It seems that zombies have come to CLU, but don’t be alarmed. There are some people on campus who know how to handle the situation. Armed with household items turned weapons, a group of students are prepared to fend off the mindless creatures and bring safety back to campus in the latest theater production, “Neighborhood 3: Requisition of Doom.”
Set in suburbia, “Neighborhood 3” follows a group of disillusioned teens who turn to a popular zombie killing video game to escape from the challenges of everyday life. When the lines between the game and reality blur and they begin to believe that their parents are actually the undead from the game, the teens embark on a mission to defend themselves against the horror.
Freshman Matthew Case said “Neighborhood 3” is a good representation of how kids’ hobbies have changed. Case plays 17-year-old Jared, who turns to the game to cope with having an alcoholic father.
Regardless of whether it’s just to fit in and play the game or to escape family problems, Case believes the young characters become attached to the video game for similar reasons.
Junior Chris Malison agrees, noting that every aspect of “Neighborhood 3” strives to represent the characters’ disorientation.
“People spend countless hours playing video games, and it’s marked a shift in our society. This show makes a good commentary on that fact,” said Malison.
The understated costumes and set design leave a lot to the imagination, but there are a few novelties incorporated into “Neighborhood 3” should excite audiences. The crew has had the opportunity to work hydraulics into the otherwise simple set.
According to Malison, who is playing a parent, Doug, while also acting as assistant technical director, the experience, while rewarding, has proved itself a challenge.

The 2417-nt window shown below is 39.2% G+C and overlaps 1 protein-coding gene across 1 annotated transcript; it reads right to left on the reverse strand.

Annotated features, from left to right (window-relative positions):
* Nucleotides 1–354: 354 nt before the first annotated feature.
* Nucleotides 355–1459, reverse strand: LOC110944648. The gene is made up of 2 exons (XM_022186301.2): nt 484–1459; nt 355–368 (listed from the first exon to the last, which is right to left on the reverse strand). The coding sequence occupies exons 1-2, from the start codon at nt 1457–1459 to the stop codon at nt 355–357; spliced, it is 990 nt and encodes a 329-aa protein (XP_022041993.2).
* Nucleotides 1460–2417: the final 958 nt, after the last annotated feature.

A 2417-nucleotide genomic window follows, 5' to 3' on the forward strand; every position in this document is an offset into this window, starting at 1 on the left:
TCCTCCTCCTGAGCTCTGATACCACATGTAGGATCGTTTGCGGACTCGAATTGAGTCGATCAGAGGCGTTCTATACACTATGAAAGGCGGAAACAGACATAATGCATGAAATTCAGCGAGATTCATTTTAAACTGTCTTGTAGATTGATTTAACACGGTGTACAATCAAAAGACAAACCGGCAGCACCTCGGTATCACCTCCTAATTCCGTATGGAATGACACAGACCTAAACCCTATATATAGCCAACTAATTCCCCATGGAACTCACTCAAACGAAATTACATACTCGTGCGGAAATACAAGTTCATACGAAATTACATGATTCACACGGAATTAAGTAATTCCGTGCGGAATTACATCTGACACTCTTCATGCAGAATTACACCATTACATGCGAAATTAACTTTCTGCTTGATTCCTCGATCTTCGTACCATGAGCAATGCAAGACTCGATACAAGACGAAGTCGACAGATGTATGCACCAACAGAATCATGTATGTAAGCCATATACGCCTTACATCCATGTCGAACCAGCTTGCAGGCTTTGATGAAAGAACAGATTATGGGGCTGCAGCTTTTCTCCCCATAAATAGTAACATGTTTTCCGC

“We decided to take this in a very technical direction. Changing sets, making it very much video game-like, making our transitions automated. It’s all going to be electronic, and that’s something that we haven’t really done before,” said Malison.
Over the course of the play, described by Malison as a “dark comedy,” the characters are introduced to the audience through two-person scenes, which permits for intimacy between the actors and provides an immersive effect that feels like the video game.
Unlike the more formal productions the theater has presented this year, “Neighborhood 3” focuses heavily on the parallels it draws between this zombie-ridden neighborhood and our technology-dependent society to make a statement about the evolution of entertainment.
The director, theater arts professor Ken Gardner, said “Neighborhood 3” is the kind of play that will be fun for the audience, but also make them think.
“The play will definitely stimulate a lot of discussion among students. The main characters are teens, just a little younger than most CLU students,” said Gardner.
“Neighborhood 3” runs from April 25 through 27, May 2 through 4 at 8 p.m. and May 5 at 2 p.m. in the Black Box Theater. Admission is $10 or free with a CLU ID.
“Neighborhood 3” features graphic language and violent situations.
Published April 24, 2013